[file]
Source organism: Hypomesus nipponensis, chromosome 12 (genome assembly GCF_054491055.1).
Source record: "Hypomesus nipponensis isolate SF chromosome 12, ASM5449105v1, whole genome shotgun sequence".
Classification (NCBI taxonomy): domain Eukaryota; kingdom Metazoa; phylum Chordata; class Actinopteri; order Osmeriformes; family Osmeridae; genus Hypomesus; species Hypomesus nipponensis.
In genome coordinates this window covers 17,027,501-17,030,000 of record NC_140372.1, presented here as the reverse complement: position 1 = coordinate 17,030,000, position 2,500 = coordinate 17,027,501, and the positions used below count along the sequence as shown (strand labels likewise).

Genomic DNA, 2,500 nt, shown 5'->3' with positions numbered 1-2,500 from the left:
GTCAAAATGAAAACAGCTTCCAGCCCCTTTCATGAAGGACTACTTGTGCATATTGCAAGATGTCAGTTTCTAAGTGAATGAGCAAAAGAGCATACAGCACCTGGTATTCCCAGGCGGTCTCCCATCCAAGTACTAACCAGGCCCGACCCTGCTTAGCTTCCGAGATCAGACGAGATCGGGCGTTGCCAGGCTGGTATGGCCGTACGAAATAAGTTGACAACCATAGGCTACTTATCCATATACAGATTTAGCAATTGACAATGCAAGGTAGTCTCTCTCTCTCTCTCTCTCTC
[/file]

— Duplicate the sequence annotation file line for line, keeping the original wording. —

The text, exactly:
Source organism: Hypomesus nipponensis, chromosome 12 (genome assembly GCF_054491055.1).
Source record: "Hypomesus nipponensis isolate SF chromosome 12, ASM5449105v1, whole genome shotgun sequence".
Classification (NCBI taxonomy): domain Eukaryota; kingdom Metazoa; phylum Chordata; class Actinopteri; order Osmeriformes; family Osmeridae; genus Hypomesus; species Hypomesus nipponensis.
In genome coordinates this window covers 17,027,501-17,030,000 of record NC_140372.1, presented here as the reverse complement: position 1 = coordinate 17,030,000, position 2,500 = coordinate 17,027,501, and the positions used below count along the sequence as shown (strand labels likewise).

Genomic DNA, 2,500 nt, shown 5'->3' with positions numbered 1-2,500 from the left:
GTCAAAATGAAAACAGCTTCCAGCCCCTTTCATGAAGGACTACTTGTGCATATTGCAAGATGTCAGTTTCTAAGTGAATGAGCAAAAGAGCATACAGCACCTGGTATTCCCAGGCGGTCTCCCATCCAAGTACTAACCAGGCCCGACCCTGCTTAGCTTCCGAGATCAGACGAGATCGGGCGTTGCCAGGCTGGTATGGCCGTACGAAATAAGTTGACAACCATAGGCTACTTATCCATATACAGATTTAGCAATTGACAATGCAAGGTAGTCTCTCTCTCTCTCTCTCTCTC